A multi-institutional analysis of diffuse large B-cell lymphoma (DLBCL) treated with consolidative radiotherapy and the impact of cell-of-origin on outcomes
Patients with DLBCL with bulky disease and/or those who fail to achieve complete response benefit from the addition of radiotherapy (RT). We aim to review the outcome, as well as determine the impact of cell-of-origin, on patients undergoing consolidative RT.
Patients with DLBCL treated with radical intent consolidative radiotherapy were included. Clinical, pathological and treatment characteristics were extracted from electronic medical records. Survival outcomes and factors which predict for disease-free survival (DFS) were analysed.
Seventy-four patients were included in this analysis. The median follow up was 3 years (0.7 – 16 year). Fifty eight percent of patients had stage I-II disease, and 61% received at least 6 cycles of chemotherapy. Cell-of-origin was discernible in 60% of patients, and approximately half were classified as Germinal centre origin. The 5-year overall survival (OS) of this group was excellent at 92% (median survival not reached). The 5-year DFS was 73% (95% CI 57 – 83%). Seven percent (n = 5) of patients experienced local recurrence at a median time of 6 months. Failure to achieve complete response post RT and/or initial bulky disease are significant predictors of inferior DFS. There was no association between cell-of-origin and DFS or OS.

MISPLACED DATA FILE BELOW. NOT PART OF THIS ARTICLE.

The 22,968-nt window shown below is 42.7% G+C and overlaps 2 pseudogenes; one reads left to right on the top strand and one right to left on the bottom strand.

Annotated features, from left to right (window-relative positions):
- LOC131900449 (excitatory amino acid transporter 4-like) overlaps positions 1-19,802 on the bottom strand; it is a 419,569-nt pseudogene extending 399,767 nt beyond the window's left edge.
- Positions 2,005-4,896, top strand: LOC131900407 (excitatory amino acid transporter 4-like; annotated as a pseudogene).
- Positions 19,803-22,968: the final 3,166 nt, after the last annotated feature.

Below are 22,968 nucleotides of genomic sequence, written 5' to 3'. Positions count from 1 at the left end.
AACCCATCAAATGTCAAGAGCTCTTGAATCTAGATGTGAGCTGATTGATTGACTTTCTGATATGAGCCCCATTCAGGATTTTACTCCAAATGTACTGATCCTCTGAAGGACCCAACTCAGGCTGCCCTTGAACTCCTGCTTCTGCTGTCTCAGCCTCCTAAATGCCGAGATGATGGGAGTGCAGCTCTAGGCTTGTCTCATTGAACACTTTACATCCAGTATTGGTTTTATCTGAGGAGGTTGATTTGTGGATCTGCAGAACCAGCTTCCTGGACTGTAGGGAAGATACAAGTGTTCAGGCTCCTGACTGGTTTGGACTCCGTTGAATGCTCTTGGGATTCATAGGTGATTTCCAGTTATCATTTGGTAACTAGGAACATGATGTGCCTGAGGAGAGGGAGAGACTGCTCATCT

The outcome of patients who received radiotherapy as consolidation is excellent. Patients who fail to achieve complete response after radiotherapy had poorer outcomes. Despite using radiotherapy, presence of bulky disease remains a significant predictor of disease recurrence. A well-designed randomised controlled trial, comparing treatment with chemotherapy alone, would be useful to determine the additional benefit of radiotherapy.